3Stones and sand are heavy,
but trouble caused by a fool
is a much heavier load.
4An angry person is dangerous,
but a jealous person
is even worse.
While many proverbs give instruction about what kind of person you should be, this passage has more of a focus on the kind of person you should avoid. It seems like easy enough advice to follow, and has convincing incentives too. Why would you carry an incredibly heavy and exhausting load if you didn’t have to, or willingly put yourself into a dangerous situation? Yet, we all know that in the real world, it may not always be this black and white. And this is where these proverbs get interesting.
You see, if you aren’t paying attention to your environment or the people you’ve invited into it, it can be quite easy to surround yourself with fools or jealous people. Or, perhaps you’re someone who is aware of your environment, but feels unable to control it. There’s another category you may fall into as well, which is the type of person who feels they should be hanging out with the people others try to avoid, because weren’t those the people Jesus hung out with when he was on earth?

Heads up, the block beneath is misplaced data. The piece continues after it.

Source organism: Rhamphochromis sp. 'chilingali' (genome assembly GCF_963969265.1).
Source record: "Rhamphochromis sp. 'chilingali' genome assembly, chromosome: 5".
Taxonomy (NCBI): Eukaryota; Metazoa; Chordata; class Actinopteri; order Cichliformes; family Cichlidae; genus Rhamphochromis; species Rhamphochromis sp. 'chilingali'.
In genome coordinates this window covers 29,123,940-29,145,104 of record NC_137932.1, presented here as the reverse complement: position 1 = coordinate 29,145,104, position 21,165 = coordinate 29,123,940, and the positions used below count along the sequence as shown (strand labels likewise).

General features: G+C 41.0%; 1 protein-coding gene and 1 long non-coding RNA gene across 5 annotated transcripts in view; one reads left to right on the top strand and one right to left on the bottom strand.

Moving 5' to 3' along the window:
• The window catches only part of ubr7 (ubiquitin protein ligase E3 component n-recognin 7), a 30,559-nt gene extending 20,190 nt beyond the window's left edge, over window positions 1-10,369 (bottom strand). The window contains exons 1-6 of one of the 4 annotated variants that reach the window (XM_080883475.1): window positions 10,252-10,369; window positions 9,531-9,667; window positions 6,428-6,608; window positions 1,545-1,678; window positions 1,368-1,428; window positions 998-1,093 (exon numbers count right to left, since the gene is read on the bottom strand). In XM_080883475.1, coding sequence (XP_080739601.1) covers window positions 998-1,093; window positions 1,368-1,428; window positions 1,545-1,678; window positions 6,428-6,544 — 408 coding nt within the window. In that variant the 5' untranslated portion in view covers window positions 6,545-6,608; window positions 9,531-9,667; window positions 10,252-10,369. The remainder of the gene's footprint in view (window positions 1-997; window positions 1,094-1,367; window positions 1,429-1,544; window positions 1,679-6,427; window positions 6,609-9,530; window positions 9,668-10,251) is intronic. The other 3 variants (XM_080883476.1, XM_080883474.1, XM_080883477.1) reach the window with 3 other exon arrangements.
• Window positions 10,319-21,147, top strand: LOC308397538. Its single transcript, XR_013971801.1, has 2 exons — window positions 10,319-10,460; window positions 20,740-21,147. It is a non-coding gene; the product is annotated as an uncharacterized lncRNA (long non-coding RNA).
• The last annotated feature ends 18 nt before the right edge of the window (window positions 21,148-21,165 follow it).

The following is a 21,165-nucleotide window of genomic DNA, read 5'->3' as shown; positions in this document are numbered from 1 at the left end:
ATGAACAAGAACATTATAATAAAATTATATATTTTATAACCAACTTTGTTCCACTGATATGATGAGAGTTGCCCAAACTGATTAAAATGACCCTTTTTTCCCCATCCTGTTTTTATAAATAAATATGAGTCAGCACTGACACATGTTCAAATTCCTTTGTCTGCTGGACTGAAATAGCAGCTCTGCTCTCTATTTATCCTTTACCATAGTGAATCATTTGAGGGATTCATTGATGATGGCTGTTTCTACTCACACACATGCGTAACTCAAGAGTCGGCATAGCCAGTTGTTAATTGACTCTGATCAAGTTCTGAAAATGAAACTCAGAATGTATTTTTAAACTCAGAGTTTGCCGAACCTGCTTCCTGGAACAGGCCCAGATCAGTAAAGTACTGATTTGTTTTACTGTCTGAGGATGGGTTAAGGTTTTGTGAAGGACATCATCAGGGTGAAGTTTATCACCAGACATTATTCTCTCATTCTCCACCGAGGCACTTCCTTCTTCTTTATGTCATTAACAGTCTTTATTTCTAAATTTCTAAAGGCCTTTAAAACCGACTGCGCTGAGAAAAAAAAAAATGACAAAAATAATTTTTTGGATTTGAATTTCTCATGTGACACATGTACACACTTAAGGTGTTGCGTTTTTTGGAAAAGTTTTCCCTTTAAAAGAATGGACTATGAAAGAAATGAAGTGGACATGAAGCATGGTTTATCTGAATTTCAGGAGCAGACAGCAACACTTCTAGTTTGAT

I think what this proverb is getting at, if you read between the lines a bit, is this: know who YOU are and what kind of a person you want to be, and surround yourself with people who will help you be that person. And more importantly: know who God is and who you are in him. When you have planted your identity firmly in God and are in relationship and conversation with him on a daily basis, you’ll know when you’re hanging out with fools and jealous people, and you’ll know when to remove yourself from what could be a very damaging situation.
Everlasting Father, you are the Good Shepherd who loves and cares for every one of his sheep. Thank you for giving me an identity in you. Please watch over my friendships and guide me towards the people who need you most. In Jesus’ loving name I pray, Amen.